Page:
When I am King: Buy the By

When I am King...

“Best by” dates will become more realistic.

Recently, I listened again to Jerry Seinfeld’s bit about the expiration date on milk cartons. Unlike milk, that routine doesn’t get old and curdled.

I was reminded of the time that I first noticed the “Best by” date on food products. I was about eight years old, and I noticed a stamp on the Grape Nuts box that said “Best” and then a date that was some seven months in the future.

I thought that seemed kind of strange: what would make a cereal better if used on that date? But being the curious, and apparently stupid, child I was, I had to find out. So I stashed the Grape Nuts way in the back of the pantry, so that nobody would find them between now and that magical date in the future when the cereal would suddenly become more tasty.

I guess I learned the meaning of the word “by” in those seven months, because the next time I took the cereal out, I realized that it meant that it would taste better before that date, signified by the word “by” in the phrase “Best by.” Like the child in Joyce’s Araby, I saw myself as a creature driven and derided by vanity, except for me the driver was illiteracy. And my stomach burned with anguish and anger.

I finished the Grape Nuts immediately, anxious to avoid letting even more time pass and making the cereal taste worse, although it’s not obvious how that could happen with a food apparently made from wood chips and gravel.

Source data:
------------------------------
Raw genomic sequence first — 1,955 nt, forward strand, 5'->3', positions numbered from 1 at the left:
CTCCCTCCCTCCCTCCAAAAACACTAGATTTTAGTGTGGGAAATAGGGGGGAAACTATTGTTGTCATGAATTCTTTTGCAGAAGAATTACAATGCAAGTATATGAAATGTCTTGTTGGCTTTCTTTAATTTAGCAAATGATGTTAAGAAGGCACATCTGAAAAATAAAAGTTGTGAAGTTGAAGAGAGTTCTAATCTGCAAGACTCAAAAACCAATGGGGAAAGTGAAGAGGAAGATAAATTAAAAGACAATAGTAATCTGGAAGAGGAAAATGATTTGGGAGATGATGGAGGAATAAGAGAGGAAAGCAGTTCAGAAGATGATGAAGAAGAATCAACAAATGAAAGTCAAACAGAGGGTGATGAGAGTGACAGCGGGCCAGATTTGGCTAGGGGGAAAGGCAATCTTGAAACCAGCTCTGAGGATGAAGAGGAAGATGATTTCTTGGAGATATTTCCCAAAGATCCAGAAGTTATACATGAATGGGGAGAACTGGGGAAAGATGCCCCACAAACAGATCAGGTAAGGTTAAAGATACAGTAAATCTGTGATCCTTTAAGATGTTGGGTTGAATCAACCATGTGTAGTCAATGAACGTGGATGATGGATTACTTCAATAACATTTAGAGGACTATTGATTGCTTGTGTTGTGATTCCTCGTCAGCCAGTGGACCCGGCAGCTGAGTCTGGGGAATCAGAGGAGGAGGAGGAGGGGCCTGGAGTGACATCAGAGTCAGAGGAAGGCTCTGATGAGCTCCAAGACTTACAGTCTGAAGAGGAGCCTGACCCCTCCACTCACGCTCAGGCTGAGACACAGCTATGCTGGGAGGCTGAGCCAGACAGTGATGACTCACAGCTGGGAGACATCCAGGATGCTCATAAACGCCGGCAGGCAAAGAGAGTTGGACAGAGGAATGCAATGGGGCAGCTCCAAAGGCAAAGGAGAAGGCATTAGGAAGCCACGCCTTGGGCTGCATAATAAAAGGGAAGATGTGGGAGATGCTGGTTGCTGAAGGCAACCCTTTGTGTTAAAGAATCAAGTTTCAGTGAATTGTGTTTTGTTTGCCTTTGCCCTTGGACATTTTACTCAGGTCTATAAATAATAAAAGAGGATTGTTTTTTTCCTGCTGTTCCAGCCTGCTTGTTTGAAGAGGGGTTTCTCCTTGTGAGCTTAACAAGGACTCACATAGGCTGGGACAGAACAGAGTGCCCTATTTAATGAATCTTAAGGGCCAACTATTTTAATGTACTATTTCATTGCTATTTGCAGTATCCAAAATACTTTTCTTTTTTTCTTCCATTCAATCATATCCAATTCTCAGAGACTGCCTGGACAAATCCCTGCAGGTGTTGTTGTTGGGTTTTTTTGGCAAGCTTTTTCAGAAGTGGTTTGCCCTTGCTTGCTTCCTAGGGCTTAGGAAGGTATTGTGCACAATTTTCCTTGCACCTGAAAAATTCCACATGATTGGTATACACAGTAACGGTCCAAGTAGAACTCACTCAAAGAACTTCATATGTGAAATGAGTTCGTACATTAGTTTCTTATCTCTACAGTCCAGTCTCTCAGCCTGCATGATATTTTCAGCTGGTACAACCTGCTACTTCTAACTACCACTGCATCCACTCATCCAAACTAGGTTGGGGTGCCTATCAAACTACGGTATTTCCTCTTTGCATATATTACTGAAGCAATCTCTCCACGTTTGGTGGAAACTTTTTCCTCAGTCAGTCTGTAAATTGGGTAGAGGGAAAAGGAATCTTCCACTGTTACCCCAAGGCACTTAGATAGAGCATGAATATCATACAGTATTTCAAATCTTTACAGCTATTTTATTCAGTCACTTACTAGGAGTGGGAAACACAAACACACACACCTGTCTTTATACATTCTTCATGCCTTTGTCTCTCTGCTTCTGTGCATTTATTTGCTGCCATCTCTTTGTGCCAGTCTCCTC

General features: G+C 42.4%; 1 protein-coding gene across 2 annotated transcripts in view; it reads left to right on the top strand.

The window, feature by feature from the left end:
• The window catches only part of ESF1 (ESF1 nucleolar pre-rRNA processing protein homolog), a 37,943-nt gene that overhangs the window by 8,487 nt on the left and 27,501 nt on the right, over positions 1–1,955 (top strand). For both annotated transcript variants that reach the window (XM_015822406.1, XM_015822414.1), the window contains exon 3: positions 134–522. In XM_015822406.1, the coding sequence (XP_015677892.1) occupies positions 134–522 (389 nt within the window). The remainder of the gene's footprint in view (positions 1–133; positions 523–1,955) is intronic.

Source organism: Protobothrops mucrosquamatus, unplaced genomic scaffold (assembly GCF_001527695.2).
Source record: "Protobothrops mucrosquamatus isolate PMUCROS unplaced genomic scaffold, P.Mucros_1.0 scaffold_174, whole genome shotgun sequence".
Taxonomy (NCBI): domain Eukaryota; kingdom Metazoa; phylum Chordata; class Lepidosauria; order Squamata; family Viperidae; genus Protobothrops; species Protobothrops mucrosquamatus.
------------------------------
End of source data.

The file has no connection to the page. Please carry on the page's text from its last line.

There’s a basic problem here that’s not solved by that helpful “Best by” date: the products do not, in fact, stay in some holding pattern of goodness until that date and then suddenly fall off the Cliff of Yuck. Instead, they start at some mediocre level and get progressively worse as time, staleness, and insects eat into them. That date is nothing more than a point in time when the company lawyers have decided that the potential of food-decay-related illness lawsuits outweigh the corporate benefits of customers overbuying the product and storing it on their pantry shelves. Cereal is not fine wine: you should eat the stuff as soon as you buy it if you want it to be as fresh as possible. Anytime after that, it’s just worse.

Besides, the current “Best by” approach confuses kids. Or at least it confused me. And I’m pretty sure kids these days are dumber, at least based on their spelling over IM and SMS. (That’s my token “grumpy old man” comment – I need to do that to maintain the kind of dignity that Kingship requires).

When I am King, the “Best by” paradigm will shift and we will adopt a simpler approach: all foods will be stamped with the phrase, “Worse after” plus the date that the product is actually made. We don’t want to know when the lawyers would like us to stop eating it; we want to know how long ago the stuff came off of the assembly line. Then we can decide where the hunger-versus-staleness balance lies.

Oh, and by the way: Grape Nuts after seven months? Tasted about the same. That’s the advantage to food products made from inedible substances. But that’s the subject of another blog.
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